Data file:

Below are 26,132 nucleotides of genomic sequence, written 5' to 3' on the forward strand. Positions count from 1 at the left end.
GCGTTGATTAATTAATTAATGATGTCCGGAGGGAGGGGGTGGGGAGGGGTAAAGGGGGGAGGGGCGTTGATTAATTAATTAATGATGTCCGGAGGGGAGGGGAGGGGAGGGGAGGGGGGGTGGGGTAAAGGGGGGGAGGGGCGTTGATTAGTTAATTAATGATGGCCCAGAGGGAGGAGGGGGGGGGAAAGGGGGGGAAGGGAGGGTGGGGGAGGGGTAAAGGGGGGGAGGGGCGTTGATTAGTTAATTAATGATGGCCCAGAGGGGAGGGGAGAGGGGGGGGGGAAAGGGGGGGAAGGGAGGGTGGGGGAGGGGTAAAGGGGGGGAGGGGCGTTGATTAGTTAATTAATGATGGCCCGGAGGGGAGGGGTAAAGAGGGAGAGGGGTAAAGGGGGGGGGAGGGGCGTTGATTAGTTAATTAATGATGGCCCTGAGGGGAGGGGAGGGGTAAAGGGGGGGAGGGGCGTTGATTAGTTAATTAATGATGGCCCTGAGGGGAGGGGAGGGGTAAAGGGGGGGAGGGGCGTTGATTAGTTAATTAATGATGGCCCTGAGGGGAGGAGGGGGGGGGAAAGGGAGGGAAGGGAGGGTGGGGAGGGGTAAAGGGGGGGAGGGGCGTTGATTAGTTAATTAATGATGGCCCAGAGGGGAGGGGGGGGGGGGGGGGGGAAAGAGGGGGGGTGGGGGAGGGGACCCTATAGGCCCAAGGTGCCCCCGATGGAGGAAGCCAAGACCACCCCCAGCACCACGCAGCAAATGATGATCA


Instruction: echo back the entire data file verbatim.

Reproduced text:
Below are 26,132 nucleotides of genomic sequence, written 5' to 3' on the forward strand. Positions count from 1 at the left end.
GCGTTGATTAATTAATTAATGATGTCCGGAGGGAGGGGGTGGGGAGGGGTAAAGGGGGGAGGGGCGTTGATTAATTAATTAATGATGTCCGGAGGGGAGGGGAGGGGAGGGGAGGGGGGGTGGGGTAAAGGGGGGGAGGGGCGTTGATTAGTTAATTAATGATGGCCCAGAGGGAGGAGGGGGGGGGAAAGGGGGGGAAGGGAGGGTGGGGGAGGGGTAAAGGGGGGGAGGGGCGTTGATTAGTTAATTAATGATGGCCCAGAGGGGAGGGGAGAGGGGGGGGGGAAAGGGGGGGAAGGGAGGGTGGGGGAGGGGTAAAGGGGGGGAGGGGCGTTGATTAGTTAATTAATGATGGCCCGGAGGGGAGGGGTAAAGAGGGAGAGGGGTAAAGGGGGGGGGAGGGGCGTTGATTAGTTAATTAATGATGGCCCTGAGGGGAGGGGAGGGGTAAAGGGGGGGAGGGGCGTTGATTAGTTAATTAATGATGGCCCTGAGGGGAGGGGAGGGGTAAAGGGGGGGAGGGGCGTTGATTAGTTAATTAATGATGGCCCTGAGGGGAGGAGGGGGGGGGAAAGGGAGGGAAGGGAGGGTGGGGAGGGGTAAAGGGGGGGAGGGGCGTTGATTAGTTAATTAATGATGGCCCAGAGGGGAGGGGGGGGGGGGGGGGGGAAAGAGGGGGGGTGGGGGAGGGGACCCTATAGGCCCAAGGTGCCCCCGATGGAGGAAGCCAAGACCACCCCCAGCACCACGCAGCAAATGATGATCA